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Fred McMahonRecent threats on the world stage cause me to wonder whether perhaps we should be mourning the passing of the Soviet era.

With the eruption of ISIS in the Middle East and the ongoing autocracies in Russia and China, pause for a moment and think back to the last century and compare the challenges then to now. Odd as it may seem, in retrospect, liberal democracies shared some core assumptions about the world with the Soviet Union and its satellites that made conversation possible.

Today, democracies share hardly any values with a Russia intent on recovering long-lost territories and an emergent China empire, and no values with radical Islamists. Principled conversation is impossible, and that’s dangerous.

Marxism, far more than its founder or followers understood, emerged from the Western liberal tradition. Marx’s undefined utopian communist future reads more like Christian millennialism than the “scientific” thought he claimed. Because Marx knew only European-based culture, he fooled himself into believing he captured something universal.

Free nations and communist nations both valued the material well-being of their citizens. Marxism’s prime goal was to improve the people’s lot – at least workers’. The fatal flaw was, of course, that Marxists never understood their means (top-down government and the attempt to micromanage millions of individual economic choices) undermined their end goal (a prosperous society). The resulting material failure of communist nations led to their loss of legitimacy.

Communist nations also accepted democratic ideals and personal liberty, at least in rhetoric. Thus, the profusion of the word “republic” or “democratic” in communist states during Soviet times. For example, the People’s Republic of Albania, the Czechoslovak Socialist Republic, the German Democratic Republic (East Germany), the Democratic Republic of Vietnam, and the People’s Democratic Republic of Ethiopia (when under communist rule). Soviet states were supposedly ruled with the democratic consent of the people.

Communist states were also rarely suicidal. Despite many proxy wars, nuclear “mutually assured destruction” held the overall peace, from the end of the close call of the Cuban missile crisis to the fall of communism a quarter century later.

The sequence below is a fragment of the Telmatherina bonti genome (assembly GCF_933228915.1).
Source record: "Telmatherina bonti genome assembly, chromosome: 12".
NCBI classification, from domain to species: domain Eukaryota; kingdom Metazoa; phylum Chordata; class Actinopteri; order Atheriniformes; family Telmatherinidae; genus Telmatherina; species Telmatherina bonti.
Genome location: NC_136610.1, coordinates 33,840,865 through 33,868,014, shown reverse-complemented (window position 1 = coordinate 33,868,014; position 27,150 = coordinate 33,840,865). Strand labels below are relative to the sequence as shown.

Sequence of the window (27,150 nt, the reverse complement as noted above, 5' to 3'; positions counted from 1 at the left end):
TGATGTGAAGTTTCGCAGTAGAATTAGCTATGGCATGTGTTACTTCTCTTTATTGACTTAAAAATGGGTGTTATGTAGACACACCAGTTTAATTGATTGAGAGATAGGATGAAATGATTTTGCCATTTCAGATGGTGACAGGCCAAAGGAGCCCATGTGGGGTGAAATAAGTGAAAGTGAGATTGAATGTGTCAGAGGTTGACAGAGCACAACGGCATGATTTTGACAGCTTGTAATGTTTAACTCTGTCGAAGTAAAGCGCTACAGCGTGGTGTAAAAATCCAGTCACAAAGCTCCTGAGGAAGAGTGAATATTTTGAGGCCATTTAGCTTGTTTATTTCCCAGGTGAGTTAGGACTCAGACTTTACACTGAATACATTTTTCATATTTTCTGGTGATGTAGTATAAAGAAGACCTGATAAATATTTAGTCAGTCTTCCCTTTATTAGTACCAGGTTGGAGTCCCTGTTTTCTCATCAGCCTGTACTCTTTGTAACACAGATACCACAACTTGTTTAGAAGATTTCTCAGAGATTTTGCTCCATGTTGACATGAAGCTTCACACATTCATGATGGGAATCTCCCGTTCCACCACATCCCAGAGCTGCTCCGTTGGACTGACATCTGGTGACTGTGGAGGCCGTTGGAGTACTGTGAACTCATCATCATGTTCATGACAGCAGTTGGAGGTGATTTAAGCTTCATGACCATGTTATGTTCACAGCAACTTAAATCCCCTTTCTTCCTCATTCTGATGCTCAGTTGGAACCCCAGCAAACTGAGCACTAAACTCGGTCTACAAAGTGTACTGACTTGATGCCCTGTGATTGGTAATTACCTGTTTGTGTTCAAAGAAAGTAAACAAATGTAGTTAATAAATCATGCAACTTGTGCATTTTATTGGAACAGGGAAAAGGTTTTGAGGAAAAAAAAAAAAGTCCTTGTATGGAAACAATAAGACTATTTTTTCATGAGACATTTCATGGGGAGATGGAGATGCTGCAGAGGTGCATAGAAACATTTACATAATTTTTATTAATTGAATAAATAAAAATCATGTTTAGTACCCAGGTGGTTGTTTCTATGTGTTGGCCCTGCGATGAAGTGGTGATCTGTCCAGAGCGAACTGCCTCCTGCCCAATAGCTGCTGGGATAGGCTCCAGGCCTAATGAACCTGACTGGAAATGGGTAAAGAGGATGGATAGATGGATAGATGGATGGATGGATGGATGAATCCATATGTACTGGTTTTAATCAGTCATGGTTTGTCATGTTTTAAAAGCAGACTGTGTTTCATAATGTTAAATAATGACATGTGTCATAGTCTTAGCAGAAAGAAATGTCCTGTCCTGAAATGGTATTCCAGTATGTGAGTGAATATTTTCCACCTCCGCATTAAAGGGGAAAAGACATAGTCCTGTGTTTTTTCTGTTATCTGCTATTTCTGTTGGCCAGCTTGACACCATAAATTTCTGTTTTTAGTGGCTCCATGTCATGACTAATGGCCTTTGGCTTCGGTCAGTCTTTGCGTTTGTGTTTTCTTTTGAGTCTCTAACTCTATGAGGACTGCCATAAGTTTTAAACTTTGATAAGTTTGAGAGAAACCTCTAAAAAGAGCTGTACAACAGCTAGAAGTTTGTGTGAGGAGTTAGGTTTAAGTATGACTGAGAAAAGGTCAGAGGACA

Now, democracies share hardly any core values with the power centres of the non-democratic world.

Today’s Russia and China put little value on the material well-being of their citizens. Economic success is important only so far as it boosts the stability of the regime, allows increased military spending, and enhances the projection of military and economic power.

So Russia endures crippling economic sanctions and the regime rides high in popular approval. China tightens up on freedoms to preserve its power, even though its leadership fully understands that broad freedoms are necessary to create a dynamic economy.

Both Vladimir Putin’s Russia and Xi Jinping’s China also reject personal freedom and democracy.

Instead, ethnic nationalism trumps everything. Russia invades Crimea and eastern Ukraine to “liberate” Russian communities. Moscow flexes its muscles around nations with other significant Russian minorities, particularly the Baltic States. China claims ownership of any territory occupied by ethnic Chinese, whether the ethnic Chinese in Taiwan and Hong Kong want control from Beijing – and they definitely do not.

No argument about people’s well-being, their freedom or democratic rights has legitimacy in Beijing or Moscow. Nor is their authority undermined by trampling these principles. No basis for principled conversation exists with liberal democracies.

Even more clearly, the West shares no core values with Islamic extremists who violently reject individual freedom, democracy, and the material well-being of people. And they are suicidal, welcoming apocalyptic visions and scenarios like the idea of a nuclear war. When Allah arises, good Muslims will be resurrected into heaven (Janna); the rest of us get dumped into cauldrons of boiling pitch. Nuclear cataclysm is a good thing!

The Soviets, for all their brutal internal purges, people’s wars and nuclear brinkmanship, never thought that. While it might not have seemed so at the time, the free world could have a rational conversation with the Soviets. While the Cold War was real and local hot wars broke out, the West ultimately won the “conversation” because of the inability of the communist world to allow its people freedom, or to better their lives.

These goals are unimportant to nationalist and religious states (or semi-states, such as ISIS). We lack common assumptions needed to engage in conversation. That makes the world a more dangerous and less stable place.

Fred McMahon is a Fraser Institute resident fellow and holder of the Dr. Michael A. Walker Research Chair in Economic Freedom.

Fred is a Troy Media contributor. Why aren’t you?

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